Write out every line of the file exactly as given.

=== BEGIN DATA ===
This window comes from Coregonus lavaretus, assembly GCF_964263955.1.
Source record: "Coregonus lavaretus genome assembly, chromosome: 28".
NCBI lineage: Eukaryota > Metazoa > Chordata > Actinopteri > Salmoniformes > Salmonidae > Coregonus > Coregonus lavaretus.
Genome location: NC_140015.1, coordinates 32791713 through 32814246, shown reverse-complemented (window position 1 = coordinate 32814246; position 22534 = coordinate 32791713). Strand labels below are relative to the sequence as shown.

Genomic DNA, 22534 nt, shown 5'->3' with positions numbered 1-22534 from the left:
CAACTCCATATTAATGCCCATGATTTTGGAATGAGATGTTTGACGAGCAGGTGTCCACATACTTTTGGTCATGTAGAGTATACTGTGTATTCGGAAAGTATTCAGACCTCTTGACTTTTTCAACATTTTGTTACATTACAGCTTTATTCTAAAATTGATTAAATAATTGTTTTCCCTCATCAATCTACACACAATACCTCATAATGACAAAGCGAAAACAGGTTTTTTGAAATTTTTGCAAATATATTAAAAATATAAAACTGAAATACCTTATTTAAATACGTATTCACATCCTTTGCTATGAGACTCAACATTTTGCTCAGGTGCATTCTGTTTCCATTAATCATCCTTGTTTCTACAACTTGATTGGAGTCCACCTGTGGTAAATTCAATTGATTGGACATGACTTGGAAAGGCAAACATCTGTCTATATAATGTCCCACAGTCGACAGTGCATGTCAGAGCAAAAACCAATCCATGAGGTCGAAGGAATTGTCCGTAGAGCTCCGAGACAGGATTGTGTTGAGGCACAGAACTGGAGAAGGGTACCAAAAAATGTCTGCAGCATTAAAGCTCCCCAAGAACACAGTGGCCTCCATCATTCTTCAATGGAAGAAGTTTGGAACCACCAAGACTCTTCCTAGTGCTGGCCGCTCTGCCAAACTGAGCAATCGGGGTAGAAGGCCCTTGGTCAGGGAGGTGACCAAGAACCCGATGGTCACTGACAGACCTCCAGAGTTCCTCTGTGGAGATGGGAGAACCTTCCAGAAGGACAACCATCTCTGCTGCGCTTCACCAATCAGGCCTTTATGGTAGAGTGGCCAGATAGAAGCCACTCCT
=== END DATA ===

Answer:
This window comes from Coregonus lavaretus, assembly GCF_964263955.1.
Source record: "Coregonus lavaretus genome assembly, chromosome: 28".
NCBI lineage: Eukaryota > Metazoa > Chordata > Actinopteri > Salmoniformes > Salmonidae > Coregonus > Coregonus lavaretus.
Genome location: NC_140015.1, coordinates 32791713 through 32814246, shown reverse-complemented (window position 1 = coordinate 32814246; position 22534 = coordinate 32791713). Strand labels below are relative to the sequence as shown.

Genomic DNA, 22534 nt, shown 5'->3' with positions numbered 1-22534 from the left:
CAACTCCATATTAATGCCCATGATTTTGGAATGAGATGTTTGACGAGCAGGTGTCCACATACTTTTGGTCATGTAGAGTATACTGTGTATTCGGAAAGTATTCAGACCTCTTGACTTTTTCAACATTTTGTTACATTACAGCTTTATTCTAAAATTGATTAAATAATTGTTTTCCCTCATCAATCTACACACAATACCTCATAATGACAAAGCGAAAACAGGTTTTTTGAAATTTTTGCAAATATATTAAAAATATAAAACTGAAATACCTTATTTAAATACGTATTCACATCCTTTGCTATGAGACTCAACATTTTGCTCAGGTGCATTCTGTTTCCATTAATCATCCTTGTTTCTACAACTTGATTGGAGTCCACCTGTGGTAAATTCAATTGATTGGACATGACTTGGAAAGGCAAACATCTGTCTATATAATGTCCCACAGTCGACAGTGCATGTCAGAGCAAAAACCAATCCATGAGGTCGAAGGAATTGTCCGTAGAGCTCCGAGACAGGATTGTGTTGAGGCACAGAACTGGAGAAGGGTACCAAAAAATGTCTGCAGCATTAAAGCTCCCCAAGAACACAGTGGCCTCCATCATTCTTCAATGGAAGAAGTTTGGAACCACCAAGACTCTTCCTAGTGCTGGCCGCTCTGCCAAACTGAGCAATCGGGGTAGAAGGCCCTTGGTCAGGGAGGTGACCAAGAACCCGATGGTCACTGACAGACCTCCAGAGTTCCTCTGTGGAGATGGGAGAACCTTCCAGAAGGACAACCATCTCTGCTGCGCTTCACCAATCAGGCCTTTATGGTAGAGTGGCCAGATAGAAGCCACTCCT